Colr Treanor proposed that the JPC write to the secretariat of the North-South Ministerial Council and ask them to investigate possible solutions to the problem, which came within the remit of the Ministerial Council as it represented a new or emerging issue to deal with the Border community.
He referred to the frustration of the local Gardai, who could watch the activity going on ten yards away but could do nothing about it as it was taking place outside their jurisdiction. The PSNI had stated that the activity did not happen on a regular basis, which meant they could not plan for them and by the time they responded to a particular incident the activity was over and the participants had dispersed.
Colr Treanor said that the activity existed because of the ridiculous situation of there being two jurisdictions on this particular road.
Sheila McKenna, seconding Colr Treanor’s proposals, said she had come across this activity herself in relation to motorbikes. She agreed it was a very dangerous activity to be taking place on the main road to Cavan, and said that it could pose particular problems on a Sunday evening when it usually occurred.
Hugh McElvaney asked if what the meeting was hearing about represented “mob rule” in his electoral area. There was something seriously wrong if people were being locked in their homes for two hours and not let out.
He thought that something had to be done at local level involving the Clones Gardai. “If people are living in fear in my electoral area, I will not stand for it,” he declared, describing those responsible as “bully boys”.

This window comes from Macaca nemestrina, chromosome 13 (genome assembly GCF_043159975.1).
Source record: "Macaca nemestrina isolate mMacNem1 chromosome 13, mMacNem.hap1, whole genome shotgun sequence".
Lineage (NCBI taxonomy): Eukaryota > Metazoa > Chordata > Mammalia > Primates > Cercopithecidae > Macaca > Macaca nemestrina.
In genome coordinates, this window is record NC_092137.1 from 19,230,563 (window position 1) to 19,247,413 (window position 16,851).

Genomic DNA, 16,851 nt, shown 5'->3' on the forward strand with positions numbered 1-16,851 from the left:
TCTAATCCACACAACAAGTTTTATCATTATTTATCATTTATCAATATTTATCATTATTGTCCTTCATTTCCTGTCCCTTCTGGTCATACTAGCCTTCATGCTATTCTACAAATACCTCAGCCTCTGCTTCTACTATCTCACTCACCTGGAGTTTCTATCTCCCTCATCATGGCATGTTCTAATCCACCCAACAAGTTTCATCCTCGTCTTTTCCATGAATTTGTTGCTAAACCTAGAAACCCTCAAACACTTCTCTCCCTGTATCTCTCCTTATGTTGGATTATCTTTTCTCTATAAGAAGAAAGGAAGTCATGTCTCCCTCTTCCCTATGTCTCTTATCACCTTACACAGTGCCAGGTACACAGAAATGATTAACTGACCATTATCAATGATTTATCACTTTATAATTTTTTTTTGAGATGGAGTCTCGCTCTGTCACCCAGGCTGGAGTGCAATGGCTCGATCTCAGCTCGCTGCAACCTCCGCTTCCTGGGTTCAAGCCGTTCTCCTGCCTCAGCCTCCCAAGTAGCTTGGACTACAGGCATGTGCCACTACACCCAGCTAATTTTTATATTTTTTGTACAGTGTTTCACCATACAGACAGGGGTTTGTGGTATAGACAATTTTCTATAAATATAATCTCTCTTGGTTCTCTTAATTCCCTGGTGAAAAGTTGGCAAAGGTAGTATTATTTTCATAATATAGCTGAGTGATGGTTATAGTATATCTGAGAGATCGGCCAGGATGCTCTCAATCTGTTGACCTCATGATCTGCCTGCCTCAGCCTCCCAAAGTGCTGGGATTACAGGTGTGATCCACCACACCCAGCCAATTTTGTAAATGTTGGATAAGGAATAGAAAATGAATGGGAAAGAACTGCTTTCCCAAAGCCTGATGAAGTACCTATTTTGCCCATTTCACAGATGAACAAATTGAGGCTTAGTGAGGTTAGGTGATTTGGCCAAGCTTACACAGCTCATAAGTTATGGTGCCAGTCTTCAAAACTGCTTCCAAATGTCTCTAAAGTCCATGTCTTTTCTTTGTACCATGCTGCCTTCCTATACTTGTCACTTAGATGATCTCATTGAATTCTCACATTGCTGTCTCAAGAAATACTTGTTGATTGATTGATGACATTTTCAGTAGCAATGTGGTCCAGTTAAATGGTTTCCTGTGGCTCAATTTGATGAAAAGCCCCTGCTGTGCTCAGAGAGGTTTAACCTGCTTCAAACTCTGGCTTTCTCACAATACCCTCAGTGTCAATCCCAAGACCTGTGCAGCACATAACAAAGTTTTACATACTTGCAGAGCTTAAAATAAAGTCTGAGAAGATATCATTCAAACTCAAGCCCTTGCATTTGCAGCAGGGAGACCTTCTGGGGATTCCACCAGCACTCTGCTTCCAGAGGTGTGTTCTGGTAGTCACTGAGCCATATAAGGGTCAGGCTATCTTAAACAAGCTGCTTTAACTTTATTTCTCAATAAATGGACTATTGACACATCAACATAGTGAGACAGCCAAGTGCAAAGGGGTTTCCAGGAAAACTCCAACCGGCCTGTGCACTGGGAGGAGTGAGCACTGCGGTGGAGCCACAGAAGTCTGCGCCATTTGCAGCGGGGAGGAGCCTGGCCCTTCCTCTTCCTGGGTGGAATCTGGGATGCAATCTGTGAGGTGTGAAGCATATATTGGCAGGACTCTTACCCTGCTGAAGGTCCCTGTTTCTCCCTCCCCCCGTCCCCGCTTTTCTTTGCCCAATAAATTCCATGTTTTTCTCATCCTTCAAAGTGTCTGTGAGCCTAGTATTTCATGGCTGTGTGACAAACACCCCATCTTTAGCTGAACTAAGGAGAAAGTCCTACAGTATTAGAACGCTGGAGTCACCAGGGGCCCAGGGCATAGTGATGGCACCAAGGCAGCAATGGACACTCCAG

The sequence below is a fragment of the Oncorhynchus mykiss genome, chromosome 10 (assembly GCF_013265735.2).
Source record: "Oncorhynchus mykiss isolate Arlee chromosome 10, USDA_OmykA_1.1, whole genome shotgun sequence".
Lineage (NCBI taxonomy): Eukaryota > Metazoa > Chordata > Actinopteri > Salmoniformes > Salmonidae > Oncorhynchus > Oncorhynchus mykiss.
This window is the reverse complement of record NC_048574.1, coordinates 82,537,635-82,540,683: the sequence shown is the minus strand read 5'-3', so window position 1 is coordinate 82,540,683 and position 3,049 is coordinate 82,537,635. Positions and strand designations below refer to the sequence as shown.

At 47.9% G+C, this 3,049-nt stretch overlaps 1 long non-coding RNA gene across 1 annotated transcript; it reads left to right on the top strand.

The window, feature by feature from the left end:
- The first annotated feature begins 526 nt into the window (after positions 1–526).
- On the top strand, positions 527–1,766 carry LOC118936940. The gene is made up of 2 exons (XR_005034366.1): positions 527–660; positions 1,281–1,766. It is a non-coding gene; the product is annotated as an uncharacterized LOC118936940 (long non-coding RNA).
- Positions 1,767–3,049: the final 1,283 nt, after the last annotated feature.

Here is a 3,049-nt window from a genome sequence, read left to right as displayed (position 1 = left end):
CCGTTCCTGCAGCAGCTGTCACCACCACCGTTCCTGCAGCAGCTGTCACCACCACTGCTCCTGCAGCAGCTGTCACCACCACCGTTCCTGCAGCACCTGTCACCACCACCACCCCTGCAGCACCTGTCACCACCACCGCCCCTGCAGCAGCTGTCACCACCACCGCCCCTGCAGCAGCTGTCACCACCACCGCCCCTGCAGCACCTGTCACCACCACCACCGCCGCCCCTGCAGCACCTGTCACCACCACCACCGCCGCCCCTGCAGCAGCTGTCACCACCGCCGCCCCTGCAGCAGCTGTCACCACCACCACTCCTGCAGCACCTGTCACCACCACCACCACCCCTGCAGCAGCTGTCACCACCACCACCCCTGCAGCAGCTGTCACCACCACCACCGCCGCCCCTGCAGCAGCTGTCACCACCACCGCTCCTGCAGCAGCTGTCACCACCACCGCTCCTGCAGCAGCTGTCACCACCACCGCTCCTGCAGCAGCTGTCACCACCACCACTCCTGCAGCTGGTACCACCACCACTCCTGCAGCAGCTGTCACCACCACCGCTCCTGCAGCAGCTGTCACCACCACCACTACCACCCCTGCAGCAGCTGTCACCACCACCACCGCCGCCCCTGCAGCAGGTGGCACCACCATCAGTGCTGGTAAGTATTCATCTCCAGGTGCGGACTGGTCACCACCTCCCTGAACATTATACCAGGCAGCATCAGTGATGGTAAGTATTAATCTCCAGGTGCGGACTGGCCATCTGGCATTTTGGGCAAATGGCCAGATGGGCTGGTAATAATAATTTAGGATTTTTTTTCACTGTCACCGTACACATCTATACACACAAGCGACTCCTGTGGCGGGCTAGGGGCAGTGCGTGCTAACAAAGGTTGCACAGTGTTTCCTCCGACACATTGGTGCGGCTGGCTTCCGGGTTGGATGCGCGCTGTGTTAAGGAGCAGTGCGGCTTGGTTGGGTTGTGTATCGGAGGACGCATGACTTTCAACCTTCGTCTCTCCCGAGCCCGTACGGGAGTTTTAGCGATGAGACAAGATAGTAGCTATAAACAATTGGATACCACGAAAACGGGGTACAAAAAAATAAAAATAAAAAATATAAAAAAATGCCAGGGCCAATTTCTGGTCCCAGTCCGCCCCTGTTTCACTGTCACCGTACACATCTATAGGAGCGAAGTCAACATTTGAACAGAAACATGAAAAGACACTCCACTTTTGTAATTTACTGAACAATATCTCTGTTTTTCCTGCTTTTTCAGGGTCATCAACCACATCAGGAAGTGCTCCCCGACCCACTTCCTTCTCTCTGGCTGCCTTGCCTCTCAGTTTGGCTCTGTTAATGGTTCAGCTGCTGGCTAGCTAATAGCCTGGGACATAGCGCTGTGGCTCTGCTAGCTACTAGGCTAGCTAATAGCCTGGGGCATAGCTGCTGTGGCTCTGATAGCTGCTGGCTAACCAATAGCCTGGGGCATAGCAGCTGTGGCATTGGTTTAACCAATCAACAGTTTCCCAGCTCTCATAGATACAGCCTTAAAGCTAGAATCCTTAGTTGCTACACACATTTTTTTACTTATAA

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Seamus Coyle said this had been an issue in the Connons area for some time. It had caused serious distress, and accidents and damage to vehicles had resulted from it. He would be fully supportive of any initiative to address the problem.
Colr Coyle added that people were engaging in these activities on what was quite clearly an organised basis, with some travelling from considerable distances away to take part.
Community Forum representative Tom Conlon, who is from the Connons area, suggested the introduction of CCTV in the location where the driving activities were taking place. If the police couldn’t be present, why couldn’t there be cameras there, he asked, referring to a recent court case in Co Fermanagh where a young motorist who engaged in this activity in a car park in Enniskillen had his driving licence taken from him.
Mr Conlon thought there was no reason why the activity couldn’t be picked up on CCTV and the tape given to the Gardai, who could at least question the people who were there.
Committee Chairman David Maxwell said this had become an issue since the quality of the road in question had been improved. He agreed that the problem lay in the jurisdictional situation.
Garda Chief Superintendent Colm Rooney said the problem was happening in Northern Ireland, not in the Clones area. It was a policing issue that must be dealt with, and the Gardai were doing everything they could to assist the PSNI to resolve the issue.
Colr McElvaney: So the roads are not closed on the southern side?
Chief Superintendent Rooney: Absolutely not.

Full report in The Northern Standard